Sat. Feb 4th, 2023


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Ask Amy: If you can’t save the marriage, protect the assets – The Denver Post

4 min read

Dear Amy: My husband and I are both seniors. He works full time and I work part time.

We have been married for over 25 years.

He recently told me that he is involved in a relationship with a 19-year-old girl. When I pressed him for details, he said that they communicate several times a day and have been in touch every day for the last two years.

I am devastated and repulsed by what he told me in his very calm but smug way. The more I cried, the more sadistic he became.

I kept asking why.

He finally said that he wanted someone younger.

I am 13 years younger than he is.

He insists that there was no physical intimacy, and he was only trying to help her.

What do you think? Is he just trying to hurt me or maybe throw me off?

Now there is an ugly divorce ahead.

Should I just resign myself to take a divorce settlement as offered, or fight for everything I can get?

I have an attorney who advised me to figure out our assets and debts and get ready to split them, since we live in a no-fault state.

I am already in therapy, but it hasn’t helped my state of mind.

— Heartbroken at 63

Dear Heartbroken: First this: At the age of 63, you are not quite a “senior” — at least in my opinion.

Your husband, 13 years older than you, definitely is.

I realize that this sudden change in your life is both shocking and heartbreaking, but I wish you could try to look on this with the benefit of hindsight.

One year from now, your husband will be yet another old fool who has met the online girl of his dreams — only to be taken to the cleaners, either emotionally and/or financially — and probably, both.

I don’t suggest that you engage in a protracted, nasty, and expensive court battle — but I do suggest that you find a competent and assertive lawyer who will do some forensic accounting and dig into your marital finances as quickly as possible, and begin the process of verifying and dividing them — before your husband has had the chance to hide, spend or waste joint assets on this new relationship.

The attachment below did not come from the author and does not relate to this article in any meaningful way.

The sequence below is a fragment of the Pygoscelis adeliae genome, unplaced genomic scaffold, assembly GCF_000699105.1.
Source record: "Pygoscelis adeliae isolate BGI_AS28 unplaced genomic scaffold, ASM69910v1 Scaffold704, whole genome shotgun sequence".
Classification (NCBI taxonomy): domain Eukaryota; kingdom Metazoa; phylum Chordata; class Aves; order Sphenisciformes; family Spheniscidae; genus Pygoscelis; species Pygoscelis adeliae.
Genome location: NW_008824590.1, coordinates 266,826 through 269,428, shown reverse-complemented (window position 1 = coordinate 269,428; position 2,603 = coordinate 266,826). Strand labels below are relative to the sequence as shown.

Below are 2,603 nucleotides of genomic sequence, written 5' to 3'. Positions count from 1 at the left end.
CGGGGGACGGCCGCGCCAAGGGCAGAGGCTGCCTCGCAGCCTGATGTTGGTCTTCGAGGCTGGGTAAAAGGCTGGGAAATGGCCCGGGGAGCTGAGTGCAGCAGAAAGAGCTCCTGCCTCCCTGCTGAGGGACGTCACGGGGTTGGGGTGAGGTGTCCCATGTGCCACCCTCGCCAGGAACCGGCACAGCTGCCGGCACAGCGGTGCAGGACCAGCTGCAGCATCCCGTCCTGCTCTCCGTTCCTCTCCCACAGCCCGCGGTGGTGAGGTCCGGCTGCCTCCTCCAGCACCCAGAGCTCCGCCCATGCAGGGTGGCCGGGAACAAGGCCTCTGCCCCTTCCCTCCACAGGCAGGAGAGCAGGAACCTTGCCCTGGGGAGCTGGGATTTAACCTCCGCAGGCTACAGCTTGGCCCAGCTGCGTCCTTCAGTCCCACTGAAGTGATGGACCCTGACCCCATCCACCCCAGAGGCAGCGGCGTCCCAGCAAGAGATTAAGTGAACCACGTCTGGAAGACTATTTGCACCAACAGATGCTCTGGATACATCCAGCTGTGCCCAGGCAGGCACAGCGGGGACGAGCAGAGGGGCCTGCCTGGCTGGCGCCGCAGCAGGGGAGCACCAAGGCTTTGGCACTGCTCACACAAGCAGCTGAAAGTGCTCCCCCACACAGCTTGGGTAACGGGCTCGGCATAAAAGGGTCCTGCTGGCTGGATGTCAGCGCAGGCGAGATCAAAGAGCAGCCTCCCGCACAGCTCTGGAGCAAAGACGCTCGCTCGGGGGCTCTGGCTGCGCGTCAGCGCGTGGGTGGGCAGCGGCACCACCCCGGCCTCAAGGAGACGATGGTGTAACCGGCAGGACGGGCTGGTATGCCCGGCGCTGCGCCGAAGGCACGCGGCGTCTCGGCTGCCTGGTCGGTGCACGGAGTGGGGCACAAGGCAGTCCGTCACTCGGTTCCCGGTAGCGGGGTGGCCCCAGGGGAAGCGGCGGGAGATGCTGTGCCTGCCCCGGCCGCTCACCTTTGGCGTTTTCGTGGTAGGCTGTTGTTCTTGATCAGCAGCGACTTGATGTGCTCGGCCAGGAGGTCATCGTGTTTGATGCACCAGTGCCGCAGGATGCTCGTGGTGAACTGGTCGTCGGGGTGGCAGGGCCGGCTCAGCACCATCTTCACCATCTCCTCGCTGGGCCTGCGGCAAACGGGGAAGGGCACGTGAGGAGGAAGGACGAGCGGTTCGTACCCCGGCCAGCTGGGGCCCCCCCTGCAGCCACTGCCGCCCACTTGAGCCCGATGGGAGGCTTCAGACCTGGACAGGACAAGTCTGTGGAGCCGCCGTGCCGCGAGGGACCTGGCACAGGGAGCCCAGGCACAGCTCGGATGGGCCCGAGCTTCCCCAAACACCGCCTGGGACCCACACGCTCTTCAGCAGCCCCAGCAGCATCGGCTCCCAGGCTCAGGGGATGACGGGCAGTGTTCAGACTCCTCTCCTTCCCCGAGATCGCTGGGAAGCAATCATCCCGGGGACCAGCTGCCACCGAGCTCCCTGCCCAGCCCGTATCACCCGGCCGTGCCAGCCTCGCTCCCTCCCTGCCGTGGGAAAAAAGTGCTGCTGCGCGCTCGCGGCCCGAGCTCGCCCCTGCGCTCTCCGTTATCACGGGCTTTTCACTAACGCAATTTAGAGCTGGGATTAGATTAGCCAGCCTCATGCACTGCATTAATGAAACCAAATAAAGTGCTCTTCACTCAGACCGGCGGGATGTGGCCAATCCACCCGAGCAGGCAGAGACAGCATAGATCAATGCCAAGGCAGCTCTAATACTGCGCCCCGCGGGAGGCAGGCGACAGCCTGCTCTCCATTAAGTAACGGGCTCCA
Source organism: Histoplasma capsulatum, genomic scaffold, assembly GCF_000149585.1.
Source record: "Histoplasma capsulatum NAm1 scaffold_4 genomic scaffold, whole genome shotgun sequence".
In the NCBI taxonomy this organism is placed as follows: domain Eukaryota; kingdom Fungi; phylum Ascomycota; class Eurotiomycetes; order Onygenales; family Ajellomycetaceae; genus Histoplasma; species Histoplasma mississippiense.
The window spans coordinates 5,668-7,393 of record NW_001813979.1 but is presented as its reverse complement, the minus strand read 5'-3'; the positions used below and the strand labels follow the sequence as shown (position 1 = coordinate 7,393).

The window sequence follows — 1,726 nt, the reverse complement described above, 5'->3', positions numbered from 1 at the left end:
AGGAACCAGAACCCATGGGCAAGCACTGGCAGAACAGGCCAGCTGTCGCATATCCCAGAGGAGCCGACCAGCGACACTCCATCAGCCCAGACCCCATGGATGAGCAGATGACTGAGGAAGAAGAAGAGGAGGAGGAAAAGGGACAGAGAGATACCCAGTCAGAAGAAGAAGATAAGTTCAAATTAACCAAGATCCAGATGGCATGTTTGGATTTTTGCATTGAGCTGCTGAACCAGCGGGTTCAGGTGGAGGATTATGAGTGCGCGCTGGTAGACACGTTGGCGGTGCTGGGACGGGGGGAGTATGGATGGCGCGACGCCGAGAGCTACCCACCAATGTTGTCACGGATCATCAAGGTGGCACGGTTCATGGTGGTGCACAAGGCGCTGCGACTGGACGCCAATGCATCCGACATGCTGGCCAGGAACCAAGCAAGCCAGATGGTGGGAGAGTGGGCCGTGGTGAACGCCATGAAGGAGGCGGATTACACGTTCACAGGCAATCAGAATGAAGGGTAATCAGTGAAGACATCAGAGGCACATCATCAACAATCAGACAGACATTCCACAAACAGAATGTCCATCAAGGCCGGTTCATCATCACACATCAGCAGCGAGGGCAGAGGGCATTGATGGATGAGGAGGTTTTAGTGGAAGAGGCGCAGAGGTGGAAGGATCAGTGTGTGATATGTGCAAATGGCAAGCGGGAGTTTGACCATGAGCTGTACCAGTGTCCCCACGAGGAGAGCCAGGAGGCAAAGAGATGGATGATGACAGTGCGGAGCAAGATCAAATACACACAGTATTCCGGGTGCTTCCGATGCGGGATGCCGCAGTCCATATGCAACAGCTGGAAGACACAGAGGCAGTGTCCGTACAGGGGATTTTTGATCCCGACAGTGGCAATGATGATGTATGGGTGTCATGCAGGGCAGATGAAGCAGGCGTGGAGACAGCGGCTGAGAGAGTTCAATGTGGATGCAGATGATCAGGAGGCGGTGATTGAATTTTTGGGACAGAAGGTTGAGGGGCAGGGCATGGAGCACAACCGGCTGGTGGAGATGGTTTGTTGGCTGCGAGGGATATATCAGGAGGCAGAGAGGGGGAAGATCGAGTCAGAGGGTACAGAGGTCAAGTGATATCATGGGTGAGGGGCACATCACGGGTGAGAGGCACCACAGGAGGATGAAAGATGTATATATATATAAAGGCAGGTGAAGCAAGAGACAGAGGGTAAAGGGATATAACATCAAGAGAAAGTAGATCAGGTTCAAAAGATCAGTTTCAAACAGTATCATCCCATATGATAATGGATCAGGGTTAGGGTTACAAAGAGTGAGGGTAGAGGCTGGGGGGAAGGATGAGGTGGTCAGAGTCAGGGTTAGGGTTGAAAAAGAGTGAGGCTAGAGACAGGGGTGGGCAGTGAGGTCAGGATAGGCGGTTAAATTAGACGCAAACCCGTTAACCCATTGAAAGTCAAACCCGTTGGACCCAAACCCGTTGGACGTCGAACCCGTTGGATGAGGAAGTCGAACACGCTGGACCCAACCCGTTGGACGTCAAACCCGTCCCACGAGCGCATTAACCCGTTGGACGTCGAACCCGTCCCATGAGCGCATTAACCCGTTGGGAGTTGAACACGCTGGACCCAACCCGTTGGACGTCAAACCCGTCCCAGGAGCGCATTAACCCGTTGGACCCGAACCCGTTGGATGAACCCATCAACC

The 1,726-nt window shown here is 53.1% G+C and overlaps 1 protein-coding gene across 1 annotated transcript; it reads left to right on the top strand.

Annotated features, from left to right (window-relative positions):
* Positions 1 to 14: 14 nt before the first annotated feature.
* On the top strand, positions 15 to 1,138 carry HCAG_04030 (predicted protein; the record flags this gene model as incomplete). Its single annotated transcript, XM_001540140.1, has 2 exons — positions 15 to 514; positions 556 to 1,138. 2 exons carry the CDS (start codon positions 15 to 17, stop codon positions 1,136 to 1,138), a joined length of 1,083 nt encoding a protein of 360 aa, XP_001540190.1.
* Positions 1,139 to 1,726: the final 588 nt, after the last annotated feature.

As hard as it is to face, this is not the time to passively lick your wounds.

Yes, I think your husband is trying to hurt you and throw you off, and if he is not actively trying to hurt you, then — at the very least — he is not attending to your anguish.

Stick with therapy. Think of this as an experience that you should try to move through, learning as you go.

Dear Amy: Before the pandemic, I hosted a small group of international students at my home over holiday breaks. (My children attend college out of state.)

My kids were upset with me, saying that I should let them know that strangers will be at the home so they can make other plans.

Their argument is that they come home to spend time with me and not with people whom they don’t know.

They feel this is their time to catch up and let down their hair.

What are your thoughts?

The program I volunteered with to do this is starting back up and has reached out to me.

I enjoy being a surrogate to the students who are so far away from their own families, but do not wish to alienate my own children.

— Empty Nest

Dear Empty Nest: First this: Do your children know Thanksgiving’s backstory? Your hospitality is what this unique holiday is all about!

They are reacting selfishly, and their basic motivation is that they simply don’t want to share.

However, these experiences can be very impactful for everyone involved; in fact, two of my brothers-in-law met their (international student) spouses under very similar circumstances.

I think you should call their bluff. Give them a heads up that you’ll be hosting. And if they don’t want to come home, perhaps they will find a generous family in their college town who will take them in.

Dear Amy: “Generous Gram” wrote to you regarding her grandchildren who didn’t thank her for her generous monetary gifts.

She should ty this: Send a check and don’t sign it. When they call or text to address the issue, don’t respond.

— Uncle Been There

Dear Uncle: Many people have responded, suggesting this “don’t sign the check” gambit. Looks like a lot of people have “been there.”

(You can email Amy Dickinson at [email protected] or send a letter to Ask Amy, P.O. Box 194, Freeville, NY 13068. You can also follow her on Twitter @askingamy or Facebook.)

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